A catalyst for the race-winning break at Amstel Gold, Pieter Weening (Orica GreenEdge) sees similarities in the bookends of the Ardennes Classics due to the removal of the Roche aux Faucons for tomorrow's Liège-Bastogne-Liège.
Formerly on the podium at the under-23 edition of Liège, Weening has been building into top form over the last two months, all with an eye to the Giro d'Italia, a little under a fortnight away. Weening finished second overall at the Tour de Langkawi and then finished sixth on GC at the Vuelta al Pais Vasco prior to his top-10 finish at the Amstel Gold Race.
The 32-year-old Dutchman will be part of the three-pronged attack for the Orica GreenEdge outfit that also boasts Simon Gerrans and Michael Albasini.
"Tomorrow will be my last race before the Giro," Weening confirmed. "It's a nice race and I'll try and get a result but it's also good training at 260km so it's good preparation for the Giro. Hopefully I can keep this shape until the Giro."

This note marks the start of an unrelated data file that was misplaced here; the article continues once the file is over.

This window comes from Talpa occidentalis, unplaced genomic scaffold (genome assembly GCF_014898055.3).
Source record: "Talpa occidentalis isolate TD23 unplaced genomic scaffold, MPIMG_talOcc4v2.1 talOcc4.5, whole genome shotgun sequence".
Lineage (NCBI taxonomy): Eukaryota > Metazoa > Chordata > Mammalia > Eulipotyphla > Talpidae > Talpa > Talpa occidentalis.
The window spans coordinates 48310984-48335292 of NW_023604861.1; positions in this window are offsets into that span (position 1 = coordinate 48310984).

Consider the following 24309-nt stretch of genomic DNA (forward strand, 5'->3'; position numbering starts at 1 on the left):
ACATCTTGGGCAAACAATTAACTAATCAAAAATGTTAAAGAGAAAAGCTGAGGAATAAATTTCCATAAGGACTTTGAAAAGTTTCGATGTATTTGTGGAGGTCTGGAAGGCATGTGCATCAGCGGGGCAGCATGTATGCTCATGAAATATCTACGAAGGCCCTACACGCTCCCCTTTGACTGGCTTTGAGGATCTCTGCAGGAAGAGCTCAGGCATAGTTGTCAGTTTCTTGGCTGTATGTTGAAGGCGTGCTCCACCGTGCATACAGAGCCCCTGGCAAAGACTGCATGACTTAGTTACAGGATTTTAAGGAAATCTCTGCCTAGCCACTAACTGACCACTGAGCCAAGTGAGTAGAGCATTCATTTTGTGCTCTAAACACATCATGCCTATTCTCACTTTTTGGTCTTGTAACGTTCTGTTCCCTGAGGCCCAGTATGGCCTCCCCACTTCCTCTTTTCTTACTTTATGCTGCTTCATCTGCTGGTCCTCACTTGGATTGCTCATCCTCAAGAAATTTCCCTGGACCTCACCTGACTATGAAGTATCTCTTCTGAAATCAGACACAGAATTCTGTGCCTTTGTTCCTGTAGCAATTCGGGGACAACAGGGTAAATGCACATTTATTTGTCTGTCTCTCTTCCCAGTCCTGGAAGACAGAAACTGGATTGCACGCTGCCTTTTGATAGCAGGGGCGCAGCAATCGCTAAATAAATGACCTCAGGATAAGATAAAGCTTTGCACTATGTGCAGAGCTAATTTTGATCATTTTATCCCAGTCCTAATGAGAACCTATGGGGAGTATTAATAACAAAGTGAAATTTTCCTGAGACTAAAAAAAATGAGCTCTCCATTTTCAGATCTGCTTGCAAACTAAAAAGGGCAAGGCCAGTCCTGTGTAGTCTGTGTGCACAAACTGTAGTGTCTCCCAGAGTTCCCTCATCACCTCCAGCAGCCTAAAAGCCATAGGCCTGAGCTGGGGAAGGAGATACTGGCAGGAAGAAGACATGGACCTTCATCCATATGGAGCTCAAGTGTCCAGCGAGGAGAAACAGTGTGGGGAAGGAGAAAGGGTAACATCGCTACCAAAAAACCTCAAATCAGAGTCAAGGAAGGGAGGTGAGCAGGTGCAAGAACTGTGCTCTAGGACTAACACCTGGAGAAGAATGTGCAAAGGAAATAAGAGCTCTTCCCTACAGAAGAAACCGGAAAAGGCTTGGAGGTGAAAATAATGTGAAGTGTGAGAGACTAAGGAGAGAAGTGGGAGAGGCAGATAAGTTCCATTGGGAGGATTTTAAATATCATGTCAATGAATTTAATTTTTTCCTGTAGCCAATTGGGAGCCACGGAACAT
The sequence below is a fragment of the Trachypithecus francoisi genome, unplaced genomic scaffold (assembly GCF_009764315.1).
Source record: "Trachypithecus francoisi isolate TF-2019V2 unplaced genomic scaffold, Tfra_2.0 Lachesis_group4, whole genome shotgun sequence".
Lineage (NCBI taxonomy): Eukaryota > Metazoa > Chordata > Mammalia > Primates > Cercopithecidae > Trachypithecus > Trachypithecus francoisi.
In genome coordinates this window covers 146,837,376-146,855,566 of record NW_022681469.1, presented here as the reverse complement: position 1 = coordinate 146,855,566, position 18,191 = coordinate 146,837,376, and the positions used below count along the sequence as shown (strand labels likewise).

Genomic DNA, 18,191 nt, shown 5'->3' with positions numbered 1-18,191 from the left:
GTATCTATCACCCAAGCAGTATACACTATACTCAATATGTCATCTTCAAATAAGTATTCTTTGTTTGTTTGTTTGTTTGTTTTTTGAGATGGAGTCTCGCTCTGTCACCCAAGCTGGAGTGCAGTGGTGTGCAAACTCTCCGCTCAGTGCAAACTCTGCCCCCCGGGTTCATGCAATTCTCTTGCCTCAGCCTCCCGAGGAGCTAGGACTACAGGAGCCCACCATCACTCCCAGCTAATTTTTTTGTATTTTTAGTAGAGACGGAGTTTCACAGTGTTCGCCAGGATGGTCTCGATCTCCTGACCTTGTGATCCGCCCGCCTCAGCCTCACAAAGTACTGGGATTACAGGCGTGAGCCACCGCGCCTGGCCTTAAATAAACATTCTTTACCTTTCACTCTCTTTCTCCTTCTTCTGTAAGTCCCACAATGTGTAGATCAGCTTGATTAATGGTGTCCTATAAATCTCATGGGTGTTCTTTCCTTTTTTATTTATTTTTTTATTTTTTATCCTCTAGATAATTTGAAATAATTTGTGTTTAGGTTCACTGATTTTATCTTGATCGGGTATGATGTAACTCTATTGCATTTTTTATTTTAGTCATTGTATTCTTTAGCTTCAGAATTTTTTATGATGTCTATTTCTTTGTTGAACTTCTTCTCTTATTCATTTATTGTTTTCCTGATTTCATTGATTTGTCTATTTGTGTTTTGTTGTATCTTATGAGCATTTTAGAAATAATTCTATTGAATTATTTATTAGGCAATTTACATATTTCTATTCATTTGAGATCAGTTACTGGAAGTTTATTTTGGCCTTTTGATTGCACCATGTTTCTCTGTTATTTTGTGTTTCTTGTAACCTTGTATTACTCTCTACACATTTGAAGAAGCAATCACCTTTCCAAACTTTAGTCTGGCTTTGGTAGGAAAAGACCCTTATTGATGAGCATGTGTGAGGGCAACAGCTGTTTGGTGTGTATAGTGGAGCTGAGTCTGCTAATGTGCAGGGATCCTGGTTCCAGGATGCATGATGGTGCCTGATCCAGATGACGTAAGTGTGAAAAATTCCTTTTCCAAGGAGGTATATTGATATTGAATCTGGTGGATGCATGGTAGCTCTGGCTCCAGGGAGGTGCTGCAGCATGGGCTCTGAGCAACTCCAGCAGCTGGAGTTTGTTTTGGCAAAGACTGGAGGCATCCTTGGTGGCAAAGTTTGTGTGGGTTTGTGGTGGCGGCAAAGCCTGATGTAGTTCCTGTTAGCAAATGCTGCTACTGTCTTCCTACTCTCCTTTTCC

The Faucons has been replaced by the Cote de Colonster at 17 kilometres to go and while not as difficult as its forebear, Weening is willing to bet that with the element of the unknown it gives any breakaway added hope.
"The finish of Amstel Gold Race was a little bit different than before and that gave guys in the breakaway more opportunity to win that race," he explained. "Tomorrow that can happen here but we'll have to wait and see what happens because this final is different.
"Normally for the win it will be decided on the last climb but there's a lot of hard racing before also. It depends on how the weather is, how the wind is and how they're going to race the last 100km."
Making the most of May
In 2012, a knee injury led to a slow start to Weening's season and instead of making a return to the Giro where the year before he had worn the maglia rosa for four days, he raced the Tour of California. There, he finished 10th overall off the back of a strong performance on Mount Baldy but admits it wasn't quite the same.
"It's a long one but for me normally, May is a good month and I hope to be good this year again," Weening told Cyclingnews.
Along with sprinter, Matt Goss, Weening must be considered as a genuine chance for a stage win over the course of the three-week event, especially given his form - if it can be maintained. Something that he admits requires a fine balance.
"I'll do my own small sort of training camp and I'll also do recovery from the Ardennes," Weening explained. "So there's not much time in between and I'll try to be well recovered so there's not too much training but I won't be too relaxed. I try to do a bit of everything. The focus is still to be fresh for the Giro."